Parenting Isn’t for Cowards!

Parenting isn’t for cowards. Tim Keller aptly noted this in King’s Cross:

When you have children they’re in a state of dependency.  They have so many needs; they can’t stand on their own.  And they will not just grow out of their dependency automatically.  The only way that your children will grow beyond their dependency into self-sufficient adults is for you to essentially abandon your own independence for twenty years or so.  When they are young, for example, you’ve got to read to them and read to them – otherwise they won’t develop intellectually.  Lots of their books will be boring to you.  And you have to listen to your children, and keep listening as they say all kinds of things that make for less than scintillating conversation.”

And then there’s dressing, bathing, feeding, and teaching them to do these things for themselves.  Furthermore, children need about five affirmations for every criticism they hear from you.  Unless you sacrifice much of your freedom and a good bit of your time your children will not grow up healthy and equipped to function.  Unfortunately, there are plenty of parents who just won’t do it.  They won’t disrupt their lives that much; they won’t pour themselves into their children.  They won’t make the sacrifice.  And their kids grow up physically, but they’re still children emotionally, – needy, vulnerable, and dependent.  Think about it this way:  You can make the sacrifice, or they’re going to make the sacrifice.  It’s them or you.  Either you suffer temporarily and in a redemptive way, or they’re going to suffer tragically, in a wasteful and destructive way.  It’s at least partly up to you.  All real, life-changing love is substitutionary sacrifice.”

Sunday’s sermon was called Diligent Discipline. ( Here are a few highlights to help you navigate the often murky waters of parenting.

While the debate continues regarding physical discipline (because of abuses), let me give you a few pointers:

  • Never use your own hand (a wooden spoon: Mr. NoNo)
  • Never through the face
  • Never in anger
  • Seldom use physical discipline

Regarding verbal discipline (both physical and verbal discipline are referenced in Proverbs), consider these guidelines:

  • Do not say, “You’re a liar.” Say, “you lied.”
  • Do not do it in anger
  • Get the facts right.

Finally, remember that you are parenting on this side of heaven. Life is wrought with difficulties. Parenting is hard work. Sacrifice is never easy, otherwise it wouldn’t be called sacrifice. Gospel-centered parenting remembers these three realities:

  • You are parenting in a fallen world.
  • You are a sinner parenting a sinner.
  • God is willing, powerful and able. (adapted from Paul Tripp)



Resources for Parents

This past Sunday Jerry preached an amazing sermon that dealt with theology and application of parenting. For someone who is not a parent, his sermon was extremely beneficial! If you have not listened to it yet, click here to listen.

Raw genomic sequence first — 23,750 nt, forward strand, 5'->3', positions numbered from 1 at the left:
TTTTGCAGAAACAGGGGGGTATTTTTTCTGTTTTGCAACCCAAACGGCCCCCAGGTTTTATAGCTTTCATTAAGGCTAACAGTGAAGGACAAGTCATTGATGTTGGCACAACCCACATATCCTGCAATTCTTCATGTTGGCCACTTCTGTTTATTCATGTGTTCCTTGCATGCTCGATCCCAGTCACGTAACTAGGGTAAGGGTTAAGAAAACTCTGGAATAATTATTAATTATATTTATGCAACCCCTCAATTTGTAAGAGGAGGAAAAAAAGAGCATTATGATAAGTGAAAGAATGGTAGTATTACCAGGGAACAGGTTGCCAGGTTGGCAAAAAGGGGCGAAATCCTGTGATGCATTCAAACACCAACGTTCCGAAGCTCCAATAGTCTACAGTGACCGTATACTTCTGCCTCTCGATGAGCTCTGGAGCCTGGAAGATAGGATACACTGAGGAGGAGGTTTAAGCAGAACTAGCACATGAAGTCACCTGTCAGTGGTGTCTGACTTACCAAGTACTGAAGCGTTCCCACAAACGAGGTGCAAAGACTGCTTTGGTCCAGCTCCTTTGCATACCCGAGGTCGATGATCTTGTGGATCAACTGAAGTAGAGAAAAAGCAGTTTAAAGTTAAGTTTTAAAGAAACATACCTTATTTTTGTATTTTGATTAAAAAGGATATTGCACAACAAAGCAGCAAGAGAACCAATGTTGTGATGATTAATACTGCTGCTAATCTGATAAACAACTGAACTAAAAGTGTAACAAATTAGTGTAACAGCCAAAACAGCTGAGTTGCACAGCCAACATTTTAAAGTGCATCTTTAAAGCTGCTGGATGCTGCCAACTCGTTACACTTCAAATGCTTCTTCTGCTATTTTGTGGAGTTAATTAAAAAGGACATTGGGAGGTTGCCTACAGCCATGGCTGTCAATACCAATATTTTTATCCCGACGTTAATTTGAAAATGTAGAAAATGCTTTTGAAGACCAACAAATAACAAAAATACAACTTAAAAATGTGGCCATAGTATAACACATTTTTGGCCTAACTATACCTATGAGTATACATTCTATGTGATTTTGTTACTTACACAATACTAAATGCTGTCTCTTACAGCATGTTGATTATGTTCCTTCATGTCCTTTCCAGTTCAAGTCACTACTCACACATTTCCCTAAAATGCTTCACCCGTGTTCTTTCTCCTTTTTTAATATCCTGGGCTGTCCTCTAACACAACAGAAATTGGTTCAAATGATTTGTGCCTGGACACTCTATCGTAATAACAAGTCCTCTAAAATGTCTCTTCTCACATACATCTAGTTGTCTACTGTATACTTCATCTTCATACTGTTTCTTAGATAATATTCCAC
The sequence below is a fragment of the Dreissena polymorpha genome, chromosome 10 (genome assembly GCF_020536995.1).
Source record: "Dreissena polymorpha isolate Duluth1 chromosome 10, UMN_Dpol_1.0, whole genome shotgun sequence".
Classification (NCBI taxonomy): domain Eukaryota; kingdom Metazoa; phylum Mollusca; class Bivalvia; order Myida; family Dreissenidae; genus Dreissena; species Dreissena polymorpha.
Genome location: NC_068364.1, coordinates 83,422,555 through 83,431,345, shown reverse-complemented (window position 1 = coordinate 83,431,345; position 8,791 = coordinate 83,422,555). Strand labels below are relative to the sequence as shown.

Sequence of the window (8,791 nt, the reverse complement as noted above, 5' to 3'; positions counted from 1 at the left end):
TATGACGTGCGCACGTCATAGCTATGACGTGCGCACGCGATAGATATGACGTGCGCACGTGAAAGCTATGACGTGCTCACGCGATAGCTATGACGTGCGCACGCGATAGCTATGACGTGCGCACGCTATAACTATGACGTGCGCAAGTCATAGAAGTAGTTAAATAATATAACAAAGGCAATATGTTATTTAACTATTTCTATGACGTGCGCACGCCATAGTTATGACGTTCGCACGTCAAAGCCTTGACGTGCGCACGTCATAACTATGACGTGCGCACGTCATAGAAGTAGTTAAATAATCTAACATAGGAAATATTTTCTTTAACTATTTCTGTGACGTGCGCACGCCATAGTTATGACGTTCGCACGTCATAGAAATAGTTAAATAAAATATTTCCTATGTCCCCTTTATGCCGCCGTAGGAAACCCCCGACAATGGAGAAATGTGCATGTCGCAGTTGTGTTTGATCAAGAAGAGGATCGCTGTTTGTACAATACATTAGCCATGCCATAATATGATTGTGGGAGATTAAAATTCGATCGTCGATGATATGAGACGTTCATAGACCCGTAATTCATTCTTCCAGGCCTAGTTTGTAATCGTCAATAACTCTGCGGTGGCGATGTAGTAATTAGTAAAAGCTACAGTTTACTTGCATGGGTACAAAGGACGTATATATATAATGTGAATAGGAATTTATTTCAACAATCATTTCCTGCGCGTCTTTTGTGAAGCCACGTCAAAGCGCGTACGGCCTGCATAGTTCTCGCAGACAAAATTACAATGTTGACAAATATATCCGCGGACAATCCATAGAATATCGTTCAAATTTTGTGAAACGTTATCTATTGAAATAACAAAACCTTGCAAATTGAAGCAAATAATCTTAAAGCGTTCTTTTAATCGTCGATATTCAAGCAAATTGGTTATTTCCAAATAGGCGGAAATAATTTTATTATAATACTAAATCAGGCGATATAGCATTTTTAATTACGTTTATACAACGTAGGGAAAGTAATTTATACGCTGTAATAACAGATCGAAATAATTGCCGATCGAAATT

We also sold copies of a few great books to help equip parents for raising children in their home! Here are the books:

  • Praying Circles Around Your Children by Mark Batterson
  • Don’t Miss It: Parent Every Week Like It Counts by Reggie Joiner
  • Parenting by Paul David Tripp
  • Family Worship by Donald S. Whitney

We sold out of almost every one of these books! That’s awesome! If you weren’t here last Sunday and you missed it, don’t worry because we ordered more!

There are two more resources that I want reach out to you guys with. One is a podcast and the other is a book. The podcast is called: The Parent Cue. This podcast sits down with leaders in the Children’s Ministry world and talk about parenting.

Every podcast I have listened to has been extremely practical and helpful! As a matter of fact, it is transforming my ministry! If you want to subscribe to the podcast, click here. This podcast led me to find this book:

  • The 5 Love Languages of Children by Gary Chapman

Most of you may know who Gary Chapman is. Most of us know how we are loving people and our children. This book begs the question, “Do my children feel loved?”

What is the difference? Your love language may be physical touch. Because of that, you know how to love that way. You love your children this way. What if your child’s love language is not physical touch? Believe it or not, your child may not feel loved even if you hug them 26 times a day.

The 5 Love Languages of Children helps us determine what our children’s love languages are and also how to apply it. We will also be selling this book on Sunday at the Next Steps Desk if anyone is interested. I cannot put this book down!

This is transformative to the way I am doing ministry with your children. Bethany and I drove to Knoxville this past weekend and almost the entire trip there talked about your children and figuring out their love languages. Knowing them will change how I approach your children on Sunday mornings, Kids Camp, CentriKid, etc.

This book will help lay a foundation for the day that I do become a father…